# Simulating halt deciders applied to the halting theorem

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### olcott

Feb 14, 2023, 10:55:45 AMFeb 14
to
001 int h(x, y); // suppose the detail of h(x, y) is in a library.
002
003 int c(x) {
004 int halt_status = h(x, x)
005 if (h(halt_status != 0) {
006 while(TRUE) {
007 ;
008 }
009 }
010 return halt_status;
011 }
012
013 main() {
014 Output("Input_Halts = ", h(c, c));
015 Output("Input_Halts = ", c(c));
016 }

*Simulating halt deciders applied to the halting theorem*

Because c simulated by h would continue to call h(c,c) never reaching
its own "if" statement h aborts it simulation of c and returns 0 to main
on line 014.

Because c simulated by h would continue to call h(c,c) never reaching
its own "if" statement h aborts it simulation of c and returns 0 to the
executed c on line 004.

--
Copyright 2023 Olcott "Talent hits a target no one else can hit; Genius
hits a target no one else can see." Arthur Schopenhauer

### olcott

Feb 14, 2023, 11:03:28 AMFeb 14
to
001 int h(x, y); // suppose the detail of h(x, y) is in a library.
002
003 int c(x) {
004 int halt_status = h(x, x);
005 if (halt_status != 0) {
006 while(TRUE) {
007 ;
008 }
009 }
010 return halt_status;
011 }
012
013 int main() {
014 Output("Input_Halts = ", h(c, c));
015 Output("Input_Halts = ", c(c));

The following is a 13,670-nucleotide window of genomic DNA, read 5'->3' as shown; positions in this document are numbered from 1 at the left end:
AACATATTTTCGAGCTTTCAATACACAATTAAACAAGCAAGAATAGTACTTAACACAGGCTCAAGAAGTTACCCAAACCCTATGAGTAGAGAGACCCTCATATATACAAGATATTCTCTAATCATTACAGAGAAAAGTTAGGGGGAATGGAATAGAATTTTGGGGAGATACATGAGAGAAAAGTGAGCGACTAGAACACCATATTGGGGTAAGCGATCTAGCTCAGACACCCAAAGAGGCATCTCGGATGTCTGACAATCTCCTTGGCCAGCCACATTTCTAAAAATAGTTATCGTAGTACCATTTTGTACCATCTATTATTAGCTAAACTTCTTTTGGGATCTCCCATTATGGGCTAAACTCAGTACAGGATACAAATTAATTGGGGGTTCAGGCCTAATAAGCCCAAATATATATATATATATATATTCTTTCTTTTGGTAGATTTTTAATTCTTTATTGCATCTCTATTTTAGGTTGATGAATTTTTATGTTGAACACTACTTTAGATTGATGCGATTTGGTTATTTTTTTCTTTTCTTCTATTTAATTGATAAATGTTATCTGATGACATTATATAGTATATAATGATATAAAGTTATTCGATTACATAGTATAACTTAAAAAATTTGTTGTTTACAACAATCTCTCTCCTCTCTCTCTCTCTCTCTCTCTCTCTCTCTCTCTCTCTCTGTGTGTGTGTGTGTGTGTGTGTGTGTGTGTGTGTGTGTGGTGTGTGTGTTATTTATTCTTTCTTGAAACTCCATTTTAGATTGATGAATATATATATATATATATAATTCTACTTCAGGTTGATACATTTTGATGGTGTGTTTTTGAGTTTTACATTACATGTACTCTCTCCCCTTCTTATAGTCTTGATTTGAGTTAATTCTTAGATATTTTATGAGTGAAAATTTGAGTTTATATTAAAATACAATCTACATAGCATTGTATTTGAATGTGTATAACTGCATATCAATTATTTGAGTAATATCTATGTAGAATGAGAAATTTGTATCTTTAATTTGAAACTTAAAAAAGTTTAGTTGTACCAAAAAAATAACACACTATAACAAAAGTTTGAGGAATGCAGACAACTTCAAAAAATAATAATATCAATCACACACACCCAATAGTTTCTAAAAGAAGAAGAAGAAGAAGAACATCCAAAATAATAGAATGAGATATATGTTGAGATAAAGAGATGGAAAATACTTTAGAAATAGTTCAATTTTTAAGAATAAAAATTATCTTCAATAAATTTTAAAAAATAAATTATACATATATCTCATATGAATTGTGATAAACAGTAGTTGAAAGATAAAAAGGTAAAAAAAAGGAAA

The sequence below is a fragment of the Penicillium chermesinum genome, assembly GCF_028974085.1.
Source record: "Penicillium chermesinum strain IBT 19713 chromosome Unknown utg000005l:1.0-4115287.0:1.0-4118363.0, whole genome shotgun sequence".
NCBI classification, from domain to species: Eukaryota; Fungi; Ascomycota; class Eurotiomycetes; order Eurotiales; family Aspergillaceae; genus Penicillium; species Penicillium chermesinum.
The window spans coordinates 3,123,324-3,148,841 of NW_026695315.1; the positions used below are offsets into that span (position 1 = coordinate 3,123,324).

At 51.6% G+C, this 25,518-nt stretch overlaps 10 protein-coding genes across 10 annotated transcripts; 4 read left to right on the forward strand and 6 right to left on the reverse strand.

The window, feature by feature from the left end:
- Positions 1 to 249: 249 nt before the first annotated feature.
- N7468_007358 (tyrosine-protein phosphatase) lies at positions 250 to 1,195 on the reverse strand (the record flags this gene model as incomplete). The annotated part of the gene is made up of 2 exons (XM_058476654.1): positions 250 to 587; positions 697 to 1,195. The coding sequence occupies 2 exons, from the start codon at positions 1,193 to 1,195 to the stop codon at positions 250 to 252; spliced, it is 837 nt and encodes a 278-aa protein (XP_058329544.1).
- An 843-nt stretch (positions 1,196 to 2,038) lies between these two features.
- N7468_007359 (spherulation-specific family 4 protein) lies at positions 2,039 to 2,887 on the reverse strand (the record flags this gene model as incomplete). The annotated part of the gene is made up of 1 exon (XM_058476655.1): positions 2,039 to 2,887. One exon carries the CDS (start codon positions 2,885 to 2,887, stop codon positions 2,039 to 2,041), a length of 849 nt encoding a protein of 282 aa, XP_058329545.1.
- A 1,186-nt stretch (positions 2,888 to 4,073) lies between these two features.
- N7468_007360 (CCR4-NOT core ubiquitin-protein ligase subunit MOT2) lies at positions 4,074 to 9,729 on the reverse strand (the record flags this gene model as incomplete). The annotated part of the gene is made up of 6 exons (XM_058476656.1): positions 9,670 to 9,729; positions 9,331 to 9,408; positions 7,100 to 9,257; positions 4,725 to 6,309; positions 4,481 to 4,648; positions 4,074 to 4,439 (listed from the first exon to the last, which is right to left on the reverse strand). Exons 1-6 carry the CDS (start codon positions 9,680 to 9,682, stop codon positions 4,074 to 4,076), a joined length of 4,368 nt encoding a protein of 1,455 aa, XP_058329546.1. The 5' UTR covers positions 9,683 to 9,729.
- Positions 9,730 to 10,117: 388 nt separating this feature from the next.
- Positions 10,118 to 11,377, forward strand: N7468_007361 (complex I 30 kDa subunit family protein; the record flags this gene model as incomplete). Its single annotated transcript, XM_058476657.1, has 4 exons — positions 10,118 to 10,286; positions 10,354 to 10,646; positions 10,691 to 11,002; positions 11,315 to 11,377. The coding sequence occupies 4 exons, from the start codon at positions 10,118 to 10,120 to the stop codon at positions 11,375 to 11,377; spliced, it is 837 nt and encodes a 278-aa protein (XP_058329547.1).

016 }

*Simulating halt deciders applied to the halting theorem*

Because c correctly simulated by h would continue to call h(c,c) in
recursive simulation never reaching its own "if" statement h aborts it
simulation of c and returns 0 to main on line 014.

Because c correctly simulated by h would continue to call h(c,c) in
recursive simulation never reaching its own "if" statement h aborts it

### Richard Damon

Feb 14, 2023, 5:28:20 PMFeb 14
to
On 2/14/23 10:55 AM, olcott wrote:
> 001 int h(x, y); // suppose the detail of h(x, y) is in a library.
> 002
> 003 int c(x) {
> 004   int halt_status = h(x, x)
> 005   if (h(halt_status != 0) {
> 006     while(TRUE) {
> 007       ;
> 008     }
> 009   }
> 010   return halt_status;
> 011 }
> 012
> 013 main() {
> 014   Output("Input_Halts = ", h(c, c));
> 015   Output("Input_Halts = ", c(c));
> 016 }
>
> *Simulating halt deciders applied to the halting theorem*
>
> Because c simulated by h would continue to call h(c,c) never reaching
> its own "if" statement h aborts it simulation of c and returns 0 to main
> on line 014.
>
> Because c simulated by h would continue to call h(c,c) never reaching
> its own "if" statement h aborts it simulation of c and returns 0 to the
> executed c on line 004.
>

No, because H(c,c) will return 0 by your logic, c(c) will Halt.

Since the DEFINITION of the correct answer of the Halting Problem is
what the ACTUAL machine will do when given the input, the correct answer
is HALTING, and thus H is WRONG.

You have "claimed" that H called by c behaves differently than H called
by main, but have been unable to actually show that, showing that the
claim is just a blatant pathological LIE.

The fact that you think an answer difffernt than the correct answer can
be "correct" show you are stupid.

Note, the fact that H can't correctly simulate the input and give an
answer is NOT a valid "excuse" for H to give a wrong answr.

Note, a fundamental problem with your logic is you don't seem to
understand that a program will do EXACTLY as it is programmed, even if
that doesn't match its supposed specification, so you can't just assume
it will act per its specification.